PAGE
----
Outcomes After Total Ankle Replacement in Association With Ipsilateral Hindfoot Arthrodesis.
BACKGROUND: Ipsilateral hindfoot arthrodesis in combination with total ankle replacement (TAR) may diminish functional outcome and prosthesis survivorship compared to isolated TAR. We compared the outcome of isolated TAR to outcomes of TAR with ipsilateral hindfoot arthrodesis. METHODS: In a consecutive series of 404 primary TARs in 396 patients, 70 patients (17.3%) had a hindfoot fusion before, after, or at the time of TAR; the majority had either an isolated subtalar arthrodesis (n = 43, 62%) or triple arthrodesis (n = 15, 21%). The remaining 334 isolated TARs served as the control group. Mean patient follow-up was 3.2 years (range, 24-72 months). RESULTS: The SF-36 total, AOFAS Hindfoot-Ankle pain subscale, Foot and Ankle Disability Index, and Short Musculoskeletal Function Assessment scores were significantly improved from preoperative measures, with no significant differences between the hindfoot arthrodesis and control groups. The AOFAS Hindfoot-Ankle total, function, and alignment scores were significantly improved for both groups, albeit the control group demonstrated significantly higher scores in all 3 scales. Furthermore, the control group demonstrated a significantly greater improvement in VAS pain score compared to the hindfoot arthrodesis group. Walking speed, sit-to-stand time, and 4-square step test time were significantly improved for both groups at each postoperative time point; however, the hindfoot arthrodesis group completed these tests significantly slower than the control group. There was no significant difference in terms of talar component subsidence between the fusion (2.6 mm) and control groups (2.0 mm). The failure rate in the hindfoot fusion group (10.0%) was significantly higher than that in the control group (2.4%; p < 0.05). CONCLUSION: To our knowledge, this study represents the first series evaluating the clinical outcome of TARs performed with and without hindfoot fusion using implants available in the United States. At follow-up of 3.2 years, TAR performed with ipsilateral hindfoot arthrodesis resulted in significant improvements in pain and functional outcome; in contrast to prior studies, however, overall outcome was inferior to that of isolated TAR. LEVEL OF EVIDENCE: Level II, prospective comparative series.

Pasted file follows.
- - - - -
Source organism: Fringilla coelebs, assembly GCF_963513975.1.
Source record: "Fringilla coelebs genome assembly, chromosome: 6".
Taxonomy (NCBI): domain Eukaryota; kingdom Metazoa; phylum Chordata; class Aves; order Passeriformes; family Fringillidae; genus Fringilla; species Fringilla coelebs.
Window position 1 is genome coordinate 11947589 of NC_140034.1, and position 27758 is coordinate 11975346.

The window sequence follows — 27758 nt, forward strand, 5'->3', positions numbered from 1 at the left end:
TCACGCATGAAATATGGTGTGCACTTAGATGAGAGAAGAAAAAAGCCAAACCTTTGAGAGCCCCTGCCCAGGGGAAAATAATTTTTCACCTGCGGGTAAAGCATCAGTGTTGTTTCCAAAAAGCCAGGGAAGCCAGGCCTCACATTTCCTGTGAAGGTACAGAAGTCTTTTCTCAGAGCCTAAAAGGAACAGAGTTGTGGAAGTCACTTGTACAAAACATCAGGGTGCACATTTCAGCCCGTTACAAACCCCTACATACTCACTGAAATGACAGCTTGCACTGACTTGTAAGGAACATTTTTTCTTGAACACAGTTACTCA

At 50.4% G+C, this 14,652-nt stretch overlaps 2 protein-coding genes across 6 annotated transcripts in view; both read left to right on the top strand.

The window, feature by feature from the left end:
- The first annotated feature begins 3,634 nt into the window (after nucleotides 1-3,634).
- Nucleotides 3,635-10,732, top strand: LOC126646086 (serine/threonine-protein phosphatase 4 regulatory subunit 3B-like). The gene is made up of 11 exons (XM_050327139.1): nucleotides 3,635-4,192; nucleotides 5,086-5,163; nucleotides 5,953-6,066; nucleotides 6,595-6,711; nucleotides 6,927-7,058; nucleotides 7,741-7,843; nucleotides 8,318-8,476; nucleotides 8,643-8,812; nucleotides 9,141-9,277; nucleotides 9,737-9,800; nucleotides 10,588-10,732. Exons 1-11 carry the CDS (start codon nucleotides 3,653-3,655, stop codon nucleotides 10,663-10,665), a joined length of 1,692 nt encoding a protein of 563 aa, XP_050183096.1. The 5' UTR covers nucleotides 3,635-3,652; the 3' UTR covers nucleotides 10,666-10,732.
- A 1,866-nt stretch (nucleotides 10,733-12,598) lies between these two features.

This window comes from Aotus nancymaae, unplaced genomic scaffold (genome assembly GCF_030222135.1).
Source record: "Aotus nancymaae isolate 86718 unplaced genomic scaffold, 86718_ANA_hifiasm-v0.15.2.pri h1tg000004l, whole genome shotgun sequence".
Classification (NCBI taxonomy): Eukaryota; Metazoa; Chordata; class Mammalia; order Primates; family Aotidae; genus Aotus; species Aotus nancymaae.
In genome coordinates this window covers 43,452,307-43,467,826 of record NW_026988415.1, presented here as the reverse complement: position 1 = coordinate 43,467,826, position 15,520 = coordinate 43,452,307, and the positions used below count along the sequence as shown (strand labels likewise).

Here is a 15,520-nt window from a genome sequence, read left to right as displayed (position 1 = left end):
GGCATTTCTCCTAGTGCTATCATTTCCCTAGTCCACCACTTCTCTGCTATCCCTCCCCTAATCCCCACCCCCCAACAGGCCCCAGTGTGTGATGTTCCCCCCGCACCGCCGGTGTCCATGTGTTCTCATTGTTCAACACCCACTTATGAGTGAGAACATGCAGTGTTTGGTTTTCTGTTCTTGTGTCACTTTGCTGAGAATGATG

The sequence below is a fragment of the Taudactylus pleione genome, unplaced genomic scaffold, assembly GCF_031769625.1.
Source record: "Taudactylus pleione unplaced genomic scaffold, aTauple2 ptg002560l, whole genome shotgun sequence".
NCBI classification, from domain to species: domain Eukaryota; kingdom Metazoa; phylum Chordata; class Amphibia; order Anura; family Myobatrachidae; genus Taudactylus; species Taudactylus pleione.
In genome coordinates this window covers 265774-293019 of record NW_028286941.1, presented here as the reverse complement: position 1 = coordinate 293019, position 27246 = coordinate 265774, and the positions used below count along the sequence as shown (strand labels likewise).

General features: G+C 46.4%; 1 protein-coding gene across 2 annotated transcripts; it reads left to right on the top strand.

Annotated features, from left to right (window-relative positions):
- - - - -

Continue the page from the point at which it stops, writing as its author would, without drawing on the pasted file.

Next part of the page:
Lewis, JS; Adams, SB; Queen, RM; DeOrio, JK; Nunley, JA; Easley, ME
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